By Riley Manning
TUPELO – The death of a classmate is a tragedy not soon forgotten.
Six years ago, sixth-grader Weston Reed collapsed while playing soccer, and though physicians present performed CPR, Reed died before emergency services could arrive and utilize the automated external defibrillator that would have saved his life.
In the wake of his son’s death, Weston’s father, Lee Reed, started the Weston Reed Foundation, which raised funds to install AEDs in Tupelo schools and sports fields. The foundation also provided CPR training and health screenings for athletes before they take the field.
This year, four of Reed’s classmates, Kyle Holliman, Hayden Buckley, Sarah Howell, and Mary Dawson Buskirk, are honoring him with their senior project: the drafting of a bill making AEDs mandatory in schools statewide.
“Weston would have graduated with us this year,” Holliman said. “He was friends with all of us, so we have a special place in our hearts for him. You’ve probably seen the AEDs around town, but outside of Tupelo there are places that still don’t have them.”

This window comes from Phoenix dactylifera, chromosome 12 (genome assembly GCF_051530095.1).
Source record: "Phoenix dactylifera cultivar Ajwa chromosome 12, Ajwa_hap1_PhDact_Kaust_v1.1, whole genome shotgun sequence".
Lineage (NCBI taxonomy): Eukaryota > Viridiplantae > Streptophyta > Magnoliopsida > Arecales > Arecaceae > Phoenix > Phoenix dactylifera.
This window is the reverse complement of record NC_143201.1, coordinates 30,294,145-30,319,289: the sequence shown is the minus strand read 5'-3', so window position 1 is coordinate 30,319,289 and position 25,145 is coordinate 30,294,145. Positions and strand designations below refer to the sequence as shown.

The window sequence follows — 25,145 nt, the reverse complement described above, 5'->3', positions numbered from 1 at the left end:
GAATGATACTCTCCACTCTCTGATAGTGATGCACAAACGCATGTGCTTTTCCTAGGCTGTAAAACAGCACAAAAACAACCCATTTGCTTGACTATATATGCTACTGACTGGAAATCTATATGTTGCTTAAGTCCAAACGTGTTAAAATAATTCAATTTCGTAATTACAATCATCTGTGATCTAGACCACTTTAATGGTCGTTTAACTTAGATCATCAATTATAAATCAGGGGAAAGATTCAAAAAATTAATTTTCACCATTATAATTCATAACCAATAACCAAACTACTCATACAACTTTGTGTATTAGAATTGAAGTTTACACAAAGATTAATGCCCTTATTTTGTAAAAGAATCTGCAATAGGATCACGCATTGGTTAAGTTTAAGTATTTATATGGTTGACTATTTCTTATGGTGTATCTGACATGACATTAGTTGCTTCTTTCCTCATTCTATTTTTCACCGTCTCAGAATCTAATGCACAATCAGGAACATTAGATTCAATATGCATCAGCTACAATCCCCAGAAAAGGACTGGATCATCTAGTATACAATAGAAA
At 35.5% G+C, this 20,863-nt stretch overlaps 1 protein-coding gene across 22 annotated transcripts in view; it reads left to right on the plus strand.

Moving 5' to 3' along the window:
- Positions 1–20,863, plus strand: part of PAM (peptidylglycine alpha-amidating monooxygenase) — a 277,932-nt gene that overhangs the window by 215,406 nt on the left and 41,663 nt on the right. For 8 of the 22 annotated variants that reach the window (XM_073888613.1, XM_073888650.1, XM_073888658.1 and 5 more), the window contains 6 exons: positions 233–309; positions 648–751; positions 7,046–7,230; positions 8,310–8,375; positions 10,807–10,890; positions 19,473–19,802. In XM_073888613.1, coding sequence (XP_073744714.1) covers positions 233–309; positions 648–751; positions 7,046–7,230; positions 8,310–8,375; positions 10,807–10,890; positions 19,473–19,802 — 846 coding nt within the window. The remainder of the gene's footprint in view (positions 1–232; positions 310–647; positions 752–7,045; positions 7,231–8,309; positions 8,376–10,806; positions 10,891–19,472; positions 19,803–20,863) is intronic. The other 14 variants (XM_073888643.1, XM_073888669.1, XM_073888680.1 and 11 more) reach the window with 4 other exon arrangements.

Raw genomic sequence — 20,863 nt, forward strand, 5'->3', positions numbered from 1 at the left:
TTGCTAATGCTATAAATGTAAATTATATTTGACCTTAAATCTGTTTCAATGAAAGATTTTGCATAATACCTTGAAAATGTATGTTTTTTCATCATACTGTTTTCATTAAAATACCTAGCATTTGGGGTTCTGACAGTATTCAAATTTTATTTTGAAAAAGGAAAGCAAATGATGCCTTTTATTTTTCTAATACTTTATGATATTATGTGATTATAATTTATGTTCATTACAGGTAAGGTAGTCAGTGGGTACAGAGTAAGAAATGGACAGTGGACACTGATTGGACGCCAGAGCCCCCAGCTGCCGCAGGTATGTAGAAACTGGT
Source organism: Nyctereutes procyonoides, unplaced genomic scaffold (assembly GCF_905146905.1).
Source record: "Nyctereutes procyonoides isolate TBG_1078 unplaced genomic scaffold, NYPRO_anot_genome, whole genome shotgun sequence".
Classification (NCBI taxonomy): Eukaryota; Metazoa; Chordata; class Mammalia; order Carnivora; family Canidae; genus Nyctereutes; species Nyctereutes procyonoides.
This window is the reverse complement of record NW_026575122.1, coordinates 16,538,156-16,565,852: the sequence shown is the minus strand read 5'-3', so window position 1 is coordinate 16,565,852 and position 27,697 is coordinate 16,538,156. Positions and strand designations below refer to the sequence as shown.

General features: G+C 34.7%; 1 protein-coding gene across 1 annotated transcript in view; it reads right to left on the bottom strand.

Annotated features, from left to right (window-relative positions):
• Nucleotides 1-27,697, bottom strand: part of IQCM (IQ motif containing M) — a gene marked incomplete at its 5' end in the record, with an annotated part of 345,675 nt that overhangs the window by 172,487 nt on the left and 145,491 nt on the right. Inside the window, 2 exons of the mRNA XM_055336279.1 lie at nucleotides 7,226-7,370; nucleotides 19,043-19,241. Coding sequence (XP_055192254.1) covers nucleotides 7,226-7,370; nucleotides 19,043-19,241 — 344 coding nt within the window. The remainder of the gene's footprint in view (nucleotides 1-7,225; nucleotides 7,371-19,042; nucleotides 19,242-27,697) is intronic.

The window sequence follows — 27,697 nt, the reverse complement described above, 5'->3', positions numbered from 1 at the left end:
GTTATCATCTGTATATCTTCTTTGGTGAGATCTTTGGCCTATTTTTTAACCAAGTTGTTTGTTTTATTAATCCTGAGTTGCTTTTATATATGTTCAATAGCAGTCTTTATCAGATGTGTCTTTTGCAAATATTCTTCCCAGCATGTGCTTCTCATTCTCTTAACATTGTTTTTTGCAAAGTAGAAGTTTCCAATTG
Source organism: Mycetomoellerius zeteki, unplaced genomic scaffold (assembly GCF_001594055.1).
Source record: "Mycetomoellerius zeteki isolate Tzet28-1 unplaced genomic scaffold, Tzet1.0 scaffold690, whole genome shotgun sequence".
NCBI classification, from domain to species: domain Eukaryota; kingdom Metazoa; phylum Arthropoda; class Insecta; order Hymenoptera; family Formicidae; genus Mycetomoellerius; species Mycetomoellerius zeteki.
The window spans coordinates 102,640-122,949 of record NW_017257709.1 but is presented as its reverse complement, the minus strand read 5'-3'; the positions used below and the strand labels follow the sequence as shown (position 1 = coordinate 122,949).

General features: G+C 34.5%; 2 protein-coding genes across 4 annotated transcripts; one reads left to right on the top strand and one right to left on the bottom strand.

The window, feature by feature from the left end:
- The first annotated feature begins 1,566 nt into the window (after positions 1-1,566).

Holliman said the group had worked closely with state Sen. Nancy Collins to draft and revise a bill to provide AEDs. Collins said working with the group has been a pleasure.
“I thought it was a wonderful way to pay tribute to Weston,” Collins said. “And it lets the seniors do something to be actively involved with state government and see concrete results.”
The group held a three-quarter-mile fun run Tuesday night to raise awareness about sudden cardiac death. Reed’s father addressed the crowd of runners and supporters before the race.
“I’m touched by the fact that Weston is still remembered by his classmates,” he said. “With their help, the Weston Reed Foundation has tested more than 2,000 athletes for heart problems and trained countless numbers in CPR. I really appreciate their willingness to work with this.”